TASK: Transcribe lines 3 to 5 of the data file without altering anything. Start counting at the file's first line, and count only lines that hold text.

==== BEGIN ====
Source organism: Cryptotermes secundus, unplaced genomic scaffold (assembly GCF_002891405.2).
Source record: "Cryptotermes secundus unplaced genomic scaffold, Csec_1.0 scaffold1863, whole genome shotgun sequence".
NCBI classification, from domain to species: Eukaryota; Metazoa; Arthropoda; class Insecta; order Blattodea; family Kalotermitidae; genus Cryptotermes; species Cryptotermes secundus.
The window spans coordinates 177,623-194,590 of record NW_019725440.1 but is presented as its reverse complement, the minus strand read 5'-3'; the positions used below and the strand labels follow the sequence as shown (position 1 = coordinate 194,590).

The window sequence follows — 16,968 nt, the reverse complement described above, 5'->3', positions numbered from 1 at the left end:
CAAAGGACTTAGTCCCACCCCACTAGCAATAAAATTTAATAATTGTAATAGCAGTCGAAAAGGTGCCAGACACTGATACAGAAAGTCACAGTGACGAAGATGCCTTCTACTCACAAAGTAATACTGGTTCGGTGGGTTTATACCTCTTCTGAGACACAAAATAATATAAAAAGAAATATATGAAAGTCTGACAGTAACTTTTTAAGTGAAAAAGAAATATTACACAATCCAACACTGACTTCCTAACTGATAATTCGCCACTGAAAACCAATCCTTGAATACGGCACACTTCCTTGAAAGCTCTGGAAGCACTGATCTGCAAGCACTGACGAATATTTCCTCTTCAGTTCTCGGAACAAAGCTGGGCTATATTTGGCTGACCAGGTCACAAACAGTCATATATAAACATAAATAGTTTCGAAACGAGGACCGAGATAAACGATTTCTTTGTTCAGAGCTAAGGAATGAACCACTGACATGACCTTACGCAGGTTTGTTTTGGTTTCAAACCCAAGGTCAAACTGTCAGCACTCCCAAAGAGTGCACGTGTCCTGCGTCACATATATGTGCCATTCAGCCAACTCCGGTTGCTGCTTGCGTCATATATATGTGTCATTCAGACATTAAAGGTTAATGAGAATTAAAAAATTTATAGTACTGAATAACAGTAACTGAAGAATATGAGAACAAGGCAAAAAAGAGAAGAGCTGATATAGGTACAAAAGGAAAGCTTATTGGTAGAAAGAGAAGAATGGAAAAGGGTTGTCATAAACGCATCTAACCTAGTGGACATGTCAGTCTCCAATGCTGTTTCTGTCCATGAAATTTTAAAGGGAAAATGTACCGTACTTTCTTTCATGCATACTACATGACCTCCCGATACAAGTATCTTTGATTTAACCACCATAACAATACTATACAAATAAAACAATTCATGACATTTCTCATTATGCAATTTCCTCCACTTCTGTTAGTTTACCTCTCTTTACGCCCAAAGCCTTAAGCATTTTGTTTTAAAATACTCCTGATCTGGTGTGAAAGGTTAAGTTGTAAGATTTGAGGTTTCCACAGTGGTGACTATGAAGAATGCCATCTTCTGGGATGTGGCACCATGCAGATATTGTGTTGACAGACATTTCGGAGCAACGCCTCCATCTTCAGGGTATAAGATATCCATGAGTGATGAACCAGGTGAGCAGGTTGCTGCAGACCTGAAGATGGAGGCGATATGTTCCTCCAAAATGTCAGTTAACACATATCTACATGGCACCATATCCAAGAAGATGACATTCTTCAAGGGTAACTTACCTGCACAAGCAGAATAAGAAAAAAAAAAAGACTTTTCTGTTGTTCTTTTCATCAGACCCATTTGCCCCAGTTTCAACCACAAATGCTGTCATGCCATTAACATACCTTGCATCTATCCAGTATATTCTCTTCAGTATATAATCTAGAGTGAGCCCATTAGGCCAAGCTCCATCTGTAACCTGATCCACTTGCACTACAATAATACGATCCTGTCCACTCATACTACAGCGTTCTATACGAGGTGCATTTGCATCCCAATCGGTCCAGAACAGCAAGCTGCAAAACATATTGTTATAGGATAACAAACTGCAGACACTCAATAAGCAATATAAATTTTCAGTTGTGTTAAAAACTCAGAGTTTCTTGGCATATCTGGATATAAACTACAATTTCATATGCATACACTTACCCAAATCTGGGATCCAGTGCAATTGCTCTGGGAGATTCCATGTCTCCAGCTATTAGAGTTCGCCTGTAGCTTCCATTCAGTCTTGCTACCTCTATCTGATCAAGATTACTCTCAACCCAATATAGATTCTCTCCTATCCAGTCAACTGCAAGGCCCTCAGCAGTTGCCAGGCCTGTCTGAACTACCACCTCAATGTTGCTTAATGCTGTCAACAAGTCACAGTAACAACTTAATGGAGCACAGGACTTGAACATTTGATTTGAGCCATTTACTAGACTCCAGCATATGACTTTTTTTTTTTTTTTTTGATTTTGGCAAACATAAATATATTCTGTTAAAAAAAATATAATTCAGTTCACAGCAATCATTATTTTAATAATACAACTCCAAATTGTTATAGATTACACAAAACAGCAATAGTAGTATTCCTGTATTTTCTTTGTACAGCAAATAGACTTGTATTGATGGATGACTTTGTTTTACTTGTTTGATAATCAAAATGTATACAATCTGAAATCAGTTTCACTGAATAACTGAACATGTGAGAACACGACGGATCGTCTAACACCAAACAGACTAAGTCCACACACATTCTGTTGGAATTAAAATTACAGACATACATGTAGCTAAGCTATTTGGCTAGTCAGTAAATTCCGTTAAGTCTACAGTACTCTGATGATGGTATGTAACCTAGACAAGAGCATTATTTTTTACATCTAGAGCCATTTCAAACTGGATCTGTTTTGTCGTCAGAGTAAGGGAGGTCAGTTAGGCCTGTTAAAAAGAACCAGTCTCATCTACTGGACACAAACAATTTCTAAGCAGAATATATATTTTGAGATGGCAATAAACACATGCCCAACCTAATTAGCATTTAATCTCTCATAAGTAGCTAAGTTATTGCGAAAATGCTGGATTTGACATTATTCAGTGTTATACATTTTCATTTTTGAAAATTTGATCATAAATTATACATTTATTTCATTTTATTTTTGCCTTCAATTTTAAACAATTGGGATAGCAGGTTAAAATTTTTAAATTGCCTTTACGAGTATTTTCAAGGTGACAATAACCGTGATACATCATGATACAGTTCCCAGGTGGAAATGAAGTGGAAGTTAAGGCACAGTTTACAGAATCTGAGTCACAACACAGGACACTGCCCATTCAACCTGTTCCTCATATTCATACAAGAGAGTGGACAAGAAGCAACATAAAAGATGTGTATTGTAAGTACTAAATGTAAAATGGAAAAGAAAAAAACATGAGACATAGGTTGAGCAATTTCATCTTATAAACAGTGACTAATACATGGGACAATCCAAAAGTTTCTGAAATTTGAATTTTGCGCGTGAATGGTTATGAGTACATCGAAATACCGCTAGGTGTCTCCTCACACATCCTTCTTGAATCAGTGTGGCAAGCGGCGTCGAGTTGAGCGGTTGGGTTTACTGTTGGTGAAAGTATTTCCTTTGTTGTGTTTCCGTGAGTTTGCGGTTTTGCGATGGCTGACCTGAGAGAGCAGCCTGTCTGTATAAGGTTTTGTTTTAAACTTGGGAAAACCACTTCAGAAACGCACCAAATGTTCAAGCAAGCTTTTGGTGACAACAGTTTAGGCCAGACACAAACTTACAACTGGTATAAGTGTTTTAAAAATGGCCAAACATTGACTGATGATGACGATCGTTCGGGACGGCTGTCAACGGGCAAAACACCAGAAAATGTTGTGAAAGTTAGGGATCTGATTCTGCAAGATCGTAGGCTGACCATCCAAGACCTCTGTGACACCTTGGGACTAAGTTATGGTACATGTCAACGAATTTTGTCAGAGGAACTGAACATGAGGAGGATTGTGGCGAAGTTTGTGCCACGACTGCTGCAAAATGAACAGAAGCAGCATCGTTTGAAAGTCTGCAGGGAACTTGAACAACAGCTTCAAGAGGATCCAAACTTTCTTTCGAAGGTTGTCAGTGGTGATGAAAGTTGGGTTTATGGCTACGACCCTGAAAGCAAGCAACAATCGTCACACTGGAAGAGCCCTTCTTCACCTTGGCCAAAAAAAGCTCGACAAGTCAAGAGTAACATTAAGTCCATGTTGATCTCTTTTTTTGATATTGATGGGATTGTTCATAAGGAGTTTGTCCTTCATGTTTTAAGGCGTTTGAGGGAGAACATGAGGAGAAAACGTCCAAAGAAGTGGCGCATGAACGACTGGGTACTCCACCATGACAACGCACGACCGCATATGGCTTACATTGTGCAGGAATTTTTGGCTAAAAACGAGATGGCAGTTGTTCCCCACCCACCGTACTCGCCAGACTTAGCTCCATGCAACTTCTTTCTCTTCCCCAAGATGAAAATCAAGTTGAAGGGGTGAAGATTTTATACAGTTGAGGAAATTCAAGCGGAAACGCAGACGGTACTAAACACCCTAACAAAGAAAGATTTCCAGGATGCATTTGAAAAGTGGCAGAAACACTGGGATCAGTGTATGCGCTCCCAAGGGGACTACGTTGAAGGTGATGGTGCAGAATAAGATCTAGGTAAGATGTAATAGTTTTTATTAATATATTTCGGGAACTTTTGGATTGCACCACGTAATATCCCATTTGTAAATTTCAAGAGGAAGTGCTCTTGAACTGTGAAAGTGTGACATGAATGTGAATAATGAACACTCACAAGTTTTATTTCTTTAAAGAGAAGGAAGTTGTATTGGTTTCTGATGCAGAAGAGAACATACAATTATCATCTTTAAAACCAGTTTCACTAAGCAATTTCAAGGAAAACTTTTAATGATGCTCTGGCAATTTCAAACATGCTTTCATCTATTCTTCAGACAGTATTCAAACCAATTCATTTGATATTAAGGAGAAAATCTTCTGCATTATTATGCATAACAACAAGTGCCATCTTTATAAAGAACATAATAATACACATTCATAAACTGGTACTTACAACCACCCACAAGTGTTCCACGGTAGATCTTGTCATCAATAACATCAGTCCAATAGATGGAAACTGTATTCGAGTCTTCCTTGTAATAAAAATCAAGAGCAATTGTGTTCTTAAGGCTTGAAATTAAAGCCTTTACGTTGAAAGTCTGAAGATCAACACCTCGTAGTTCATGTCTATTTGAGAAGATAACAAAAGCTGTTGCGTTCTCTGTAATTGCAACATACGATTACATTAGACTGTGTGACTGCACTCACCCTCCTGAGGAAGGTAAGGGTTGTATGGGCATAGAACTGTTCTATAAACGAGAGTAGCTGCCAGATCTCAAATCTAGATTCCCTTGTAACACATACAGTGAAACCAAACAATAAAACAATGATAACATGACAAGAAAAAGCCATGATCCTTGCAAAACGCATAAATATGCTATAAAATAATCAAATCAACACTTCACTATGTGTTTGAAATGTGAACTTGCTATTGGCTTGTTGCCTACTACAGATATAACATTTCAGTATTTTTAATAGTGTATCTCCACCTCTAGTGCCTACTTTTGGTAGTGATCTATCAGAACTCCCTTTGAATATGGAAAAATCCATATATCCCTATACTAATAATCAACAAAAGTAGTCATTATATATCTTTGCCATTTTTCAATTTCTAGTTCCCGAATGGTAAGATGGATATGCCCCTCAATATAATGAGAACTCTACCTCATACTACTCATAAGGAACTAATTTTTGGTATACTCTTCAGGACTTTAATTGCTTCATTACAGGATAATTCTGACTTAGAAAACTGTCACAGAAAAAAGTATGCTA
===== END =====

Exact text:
NCBI classification, from domain to species: Eukaryota; Metazoa; Arthropoda; class Insecta; order Blattodea; family Kalotermitidae; genus Cryptotermes; species Cryptotermes secundus.
The window spans coordinates 177,623-194,590 of record NW_019725440.1 but is presented as its reverse complement, the minus strand read 5'-3'; the positions used below and the strand labels follow the sequence as shown (position 1 = coordinate 194,590).

The window sequence follows — 16,968 nt, the reverse complement described above, 5'->3', positions numbered from 1 at the left end: